Per the summary, the proposed law, “establishes a mandatory code of conduct to help support the sustainability of the Australian news media sector by addressing bargaining power imbalances between digital platforms and Australian news businesses.”

The Code requires “digital platform corporations” to enter into negotiations with “news business corporations” about payment for access to the latter’s content. If a deal cannot be met, a government-backed arbitration will be required.

Additionally, the digital platforms must alert the news organizations of any internal changes that will affect news content and digital platforms cannot favor news organizations that do not participate in the Code.

In response to the new requirements, Google announced on January 22 its intention to block its search engine in Australia. Australian Prime Minister Scott Morrison shot back at the company, saying, “We don’t respond to threats.”

It appears for the moment that Australia plans to pass the new law and enforce it, which will force Google and Facebook to decide if they will follow through on pulling out of the nation. While there are many other search engines, Google is currently responsible for the search traffic of 90% of desktop users and 98% of mobile users in Australia.

What does Google say?

In an “open letter” posted by Google, Mel Silva, Google’s Managing Director in Australia, laid out the company’s objections to the Code.

“Our objections aren’t about complying with a code or the principle of paying to support journalists,” the letter says, “but how we do that matters. We need to find a way of supporting journalism without breaking Google Search—and we’ve come to the table with a solution.”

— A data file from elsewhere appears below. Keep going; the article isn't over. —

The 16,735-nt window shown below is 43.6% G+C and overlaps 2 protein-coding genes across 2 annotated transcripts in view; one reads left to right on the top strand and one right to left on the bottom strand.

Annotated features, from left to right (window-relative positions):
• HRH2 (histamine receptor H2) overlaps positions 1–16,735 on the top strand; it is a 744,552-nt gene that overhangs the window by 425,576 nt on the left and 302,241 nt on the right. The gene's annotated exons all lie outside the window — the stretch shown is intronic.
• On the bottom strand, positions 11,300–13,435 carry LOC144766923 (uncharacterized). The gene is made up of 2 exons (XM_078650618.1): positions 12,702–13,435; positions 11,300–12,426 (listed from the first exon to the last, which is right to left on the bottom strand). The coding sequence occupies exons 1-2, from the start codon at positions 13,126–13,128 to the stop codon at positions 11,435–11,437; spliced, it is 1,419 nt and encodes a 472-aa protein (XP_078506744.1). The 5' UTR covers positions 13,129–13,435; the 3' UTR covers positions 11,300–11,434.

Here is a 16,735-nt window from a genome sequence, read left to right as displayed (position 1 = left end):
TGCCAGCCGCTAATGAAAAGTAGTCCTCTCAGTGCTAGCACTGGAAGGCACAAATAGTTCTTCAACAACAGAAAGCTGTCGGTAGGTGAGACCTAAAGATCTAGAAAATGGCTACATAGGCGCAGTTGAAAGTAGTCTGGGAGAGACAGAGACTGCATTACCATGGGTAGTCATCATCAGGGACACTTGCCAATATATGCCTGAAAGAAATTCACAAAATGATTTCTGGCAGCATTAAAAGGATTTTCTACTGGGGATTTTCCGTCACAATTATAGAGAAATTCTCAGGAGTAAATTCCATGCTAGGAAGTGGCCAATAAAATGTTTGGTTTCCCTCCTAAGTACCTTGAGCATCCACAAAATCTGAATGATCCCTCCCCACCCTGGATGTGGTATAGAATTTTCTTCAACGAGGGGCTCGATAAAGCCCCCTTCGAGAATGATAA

The proposed solution is a global initiative that will pay AU$1.3 billion (US$1 billion) over three years to news publishers through a program called Google News Showcase. The program would pay for content to be created or curated specifically for Google News and allow readers access to content otherwise hidden behind websites’ paywalls.

Silva goes on to warn that, if the law is passed, it will create “an unreasonable and unmanageable financial and operational risk to our business. If the Code were to become law in its current form, we would have no real choice but to stop making Google Search available in Australia.”

Silva’s open letter was somewhat undermined, however, by the January 21 announcement that Google had come to a separate deal to pay French publishers for publishing their content. The agreement is similar to the proposed Australian Code, with Google negotiating individual license agreements with publishers for an undisclosed amount.

France updated its laws in response to revised European Union copyright laws. Those revised laws, updated in 2019, created greater liability for digital platforms whose users engage in copyright infringement.

While France was the first country to enact changes in response to the new EU copyright laws, the other member states will have to similarly update their laws. At that time, the major tech companies could be forced to negotiate with publishers across multiple countries, whether they want to or not.

Have a tip or story? Get in touch with our reporters at